Aims: The aim of this study was to determine direct effects and potential molecular mechanisms of HIV gp120, a viral envelope glycoprotein, on endothelial function.
Methods and results: Fresh porcine coronary artery rings and human coronary artery endothelial cells (HCAECs) were treated with recombinant HIV gp120 for 16 h with or without pretreatment with tumour necrosis factor-alpha (TNF-alpha) (8 h). With a myograph tension analysis, HIV gp120 with TNF-alpha pretreatment significantly decreased endothelium-dependent vasorelaxation in response to bradykinin in porcine coronary artery rings compared with untreated control vessels. In addition, HIV gp120 with TNF-alpha pretreatment significantly reduced endothelial nitric oxide synthase (eNOS) expression-both mRNA and protein levels-in porcine coronary artery rings and HCAECs compared with untreated controls. Furthermore, TNF-alpha pretreatment substantially increased intercellular adhesion molecule-1 (ICAM-1) expression in artery rings and HCAECs. Anti-gp120 or anti-ICAM-1 antibody significantly blocked these effects of HIV gp120. Silencing of ICAM-1 by siRNA oligonucleotides significantly blocked the effect of gp120 on eNOS downregulation in TNF-alpha-pretreated HCAECs.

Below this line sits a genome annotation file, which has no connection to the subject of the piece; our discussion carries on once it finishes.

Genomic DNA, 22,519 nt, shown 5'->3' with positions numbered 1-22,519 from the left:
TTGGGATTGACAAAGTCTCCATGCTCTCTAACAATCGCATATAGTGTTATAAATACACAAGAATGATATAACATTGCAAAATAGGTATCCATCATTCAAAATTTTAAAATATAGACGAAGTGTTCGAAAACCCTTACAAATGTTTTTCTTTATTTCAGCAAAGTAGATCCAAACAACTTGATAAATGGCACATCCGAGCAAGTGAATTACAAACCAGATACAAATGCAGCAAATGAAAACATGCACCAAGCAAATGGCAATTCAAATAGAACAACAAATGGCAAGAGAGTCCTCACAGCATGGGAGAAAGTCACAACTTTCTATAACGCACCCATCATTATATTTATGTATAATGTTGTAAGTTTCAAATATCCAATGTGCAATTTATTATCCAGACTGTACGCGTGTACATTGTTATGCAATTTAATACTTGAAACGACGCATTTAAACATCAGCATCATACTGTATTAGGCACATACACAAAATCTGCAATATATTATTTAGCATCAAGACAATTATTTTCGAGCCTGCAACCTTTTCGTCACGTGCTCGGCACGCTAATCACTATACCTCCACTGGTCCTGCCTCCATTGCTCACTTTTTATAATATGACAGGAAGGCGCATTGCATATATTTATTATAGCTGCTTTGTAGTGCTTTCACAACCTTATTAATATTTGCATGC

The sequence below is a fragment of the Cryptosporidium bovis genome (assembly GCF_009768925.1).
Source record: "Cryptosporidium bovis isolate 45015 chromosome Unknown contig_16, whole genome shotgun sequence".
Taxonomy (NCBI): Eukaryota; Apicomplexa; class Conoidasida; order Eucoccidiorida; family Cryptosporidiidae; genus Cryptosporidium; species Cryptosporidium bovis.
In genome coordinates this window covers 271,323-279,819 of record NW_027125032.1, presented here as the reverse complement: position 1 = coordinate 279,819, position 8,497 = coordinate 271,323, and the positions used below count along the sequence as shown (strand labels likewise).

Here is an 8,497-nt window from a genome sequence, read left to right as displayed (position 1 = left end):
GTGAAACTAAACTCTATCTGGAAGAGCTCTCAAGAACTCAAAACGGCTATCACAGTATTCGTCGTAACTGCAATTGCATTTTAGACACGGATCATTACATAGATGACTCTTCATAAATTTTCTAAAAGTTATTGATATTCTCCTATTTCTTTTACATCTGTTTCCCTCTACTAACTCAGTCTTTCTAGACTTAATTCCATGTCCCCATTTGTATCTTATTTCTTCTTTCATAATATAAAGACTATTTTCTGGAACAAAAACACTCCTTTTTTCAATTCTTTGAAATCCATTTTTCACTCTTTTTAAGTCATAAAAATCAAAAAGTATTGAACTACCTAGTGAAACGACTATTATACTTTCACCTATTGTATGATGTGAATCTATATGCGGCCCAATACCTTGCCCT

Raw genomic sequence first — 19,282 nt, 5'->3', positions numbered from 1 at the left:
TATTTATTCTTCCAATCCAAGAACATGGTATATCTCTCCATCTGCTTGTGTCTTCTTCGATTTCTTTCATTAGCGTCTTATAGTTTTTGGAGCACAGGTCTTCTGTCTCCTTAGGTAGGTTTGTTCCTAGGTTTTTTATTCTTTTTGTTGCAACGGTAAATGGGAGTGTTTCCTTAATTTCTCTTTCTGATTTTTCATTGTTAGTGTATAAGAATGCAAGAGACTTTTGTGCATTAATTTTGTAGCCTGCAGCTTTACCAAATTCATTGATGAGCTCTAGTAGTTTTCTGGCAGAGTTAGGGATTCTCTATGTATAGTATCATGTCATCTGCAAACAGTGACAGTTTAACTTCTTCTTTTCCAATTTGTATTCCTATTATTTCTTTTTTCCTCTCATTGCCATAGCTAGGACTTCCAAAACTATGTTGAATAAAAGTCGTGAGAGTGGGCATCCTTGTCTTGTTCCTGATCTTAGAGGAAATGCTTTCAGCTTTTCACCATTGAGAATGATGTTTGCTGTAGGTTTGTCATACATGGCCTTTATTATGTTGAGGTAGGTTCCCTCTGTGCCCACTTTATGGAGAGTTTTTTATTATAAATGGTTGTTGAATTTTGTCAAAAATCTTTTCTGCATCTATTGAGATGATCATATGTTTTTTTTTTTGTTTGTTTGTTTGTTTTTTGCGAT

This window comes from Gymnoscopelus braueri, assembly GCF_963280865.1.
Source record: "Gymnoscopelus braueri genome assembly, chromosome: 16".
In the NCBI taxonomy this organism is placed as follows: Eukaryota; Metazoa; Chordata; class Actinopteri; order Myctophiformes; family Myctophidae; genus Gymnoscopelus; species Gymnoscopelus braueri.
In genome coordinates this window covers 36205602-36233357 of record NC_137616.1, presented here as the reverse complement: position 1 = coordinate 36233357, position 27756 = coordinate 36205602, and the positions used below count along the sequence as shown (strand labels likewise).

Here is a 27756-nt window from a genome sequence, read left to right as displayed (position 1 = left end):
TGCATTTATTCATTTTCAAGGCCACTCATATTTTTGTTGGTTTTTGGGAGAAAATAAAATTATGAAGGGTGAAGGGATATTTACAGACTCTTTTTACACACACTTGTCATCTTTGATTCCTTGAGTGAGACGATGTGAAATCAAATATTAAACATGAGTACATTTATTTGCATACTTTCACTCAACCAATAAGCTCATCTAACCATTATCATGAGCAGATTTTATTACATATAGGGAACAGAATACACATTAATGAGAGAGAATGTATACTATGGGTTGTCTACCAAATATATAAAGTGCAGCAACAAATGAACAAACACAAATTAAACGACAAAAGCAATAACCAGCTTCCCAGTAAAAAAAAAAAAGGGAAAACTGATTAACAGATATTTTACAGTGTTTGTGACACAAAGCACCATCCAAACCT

Conclusion: HIV gp120 and TNF-alpha synergistically reduce eNOS expression and cause endothelial dysfunction in both porcine coronary arteries and HCAECs. ICAM-1 induced by TNF-alpha pretreatment may mediate HIV gp120-induced endothelial dysfunction, which suggests a novel molecular mechanism of HIV gp120-ICAM-1 interaction inducing endothelial dysfunction.